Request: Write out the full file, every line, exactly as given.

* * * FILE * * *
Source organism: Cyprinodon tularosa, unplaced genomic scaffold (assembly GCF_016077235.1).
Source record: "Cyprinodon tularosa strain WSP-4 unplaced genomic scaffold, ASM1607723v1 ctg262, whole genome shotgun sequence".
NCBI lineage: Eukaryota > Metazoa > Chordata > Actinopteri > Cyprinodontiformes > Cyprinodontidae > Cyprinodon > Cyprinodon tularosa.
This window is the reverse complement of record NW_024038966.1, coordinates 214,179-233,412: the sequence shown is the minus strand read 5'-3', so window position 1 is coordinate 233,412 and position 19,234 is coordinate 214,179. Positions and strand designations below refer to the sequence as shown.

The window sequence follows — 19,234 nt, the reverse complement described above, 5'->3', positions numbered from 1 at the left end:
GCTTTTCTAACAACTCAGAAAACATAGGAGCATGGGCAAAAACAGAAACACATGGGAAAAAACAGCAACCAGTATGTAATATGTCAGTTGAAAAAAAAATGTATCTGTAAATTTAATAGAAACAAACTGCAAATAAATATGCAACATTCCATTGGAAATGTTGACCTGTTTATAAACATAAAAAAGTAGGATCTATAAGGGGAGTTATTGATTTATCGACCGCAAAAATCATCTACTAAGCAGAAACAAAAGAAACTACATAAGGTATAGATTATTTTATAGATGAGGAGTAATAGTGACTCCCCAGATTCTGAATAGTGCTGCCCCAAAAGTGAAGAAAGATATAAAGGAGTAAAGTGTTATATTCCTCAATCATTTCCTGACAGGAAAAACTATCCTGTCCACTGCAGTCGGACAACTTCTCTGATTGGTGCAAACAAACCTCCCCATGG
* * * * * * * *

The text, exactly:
Source organism: Cyprinodon tularosa, unplaced genomic scaffold (assembly GCF_016077235.1).
Source record: "Cyprinodon tularosa strain WSP-4 unplaced genomic scaffold, ASM1607723v1 ctg262, whole genome shotgun sequence".
NCBI lineage: Eukaryota > Metazoa > Chordata > Actinopteri > Cyprinodontiformes > Cyprinodontidae > Cyprinodon > Cyprinodon tularosa.
This window is the reverse complement of record NW_024038966.1, coordinates 214,179-233,412: the sequence shown is the minus strand read 5'-3', so window position 1 is coordinate 233,412 and position 19,234 is coordinate 214,179. Positions and strand designations below refer to the sequence as shown.

The window sequence follows — 19,234 nt, the reverse complement described above, 5'->3', positions numbered from 1 at the left end:
GCTTTTCTAACAACTCAGAAAACATAGGAGCATGGGCAAAAACAGAAACACATGGGAAAAAACAGCAACCAGTATGTAATATGTCAGTTGAAAAAAAAATGTATCTGTAAATTTAATAGAAACAAACTGCAAATAAATATGCAACATTCCATTGGAAATGTTGACCTGTTTATAAACATAAAAAAGTAGGATCTATAAGGGGAGTTATTGATTTATCGACCGCAAAAATCATCTACTAAGCAGAAACAAAAGAAACTACATAAGGTATAGATTATTTTATAGATGAGGAGTAATAGTGACTCCCCAGATTCTGAATAGTGCTGCCCCAAAAGTGAAGAAAGATATAAAGGAGTAAAGTGTTATATTCCTCAATCATTTCCTGACAGGAAAAACTATCCTGTCCACTGCAGTCGGACAACTTCTCTGATTGGTGCAAACAAACCTCCCCATGG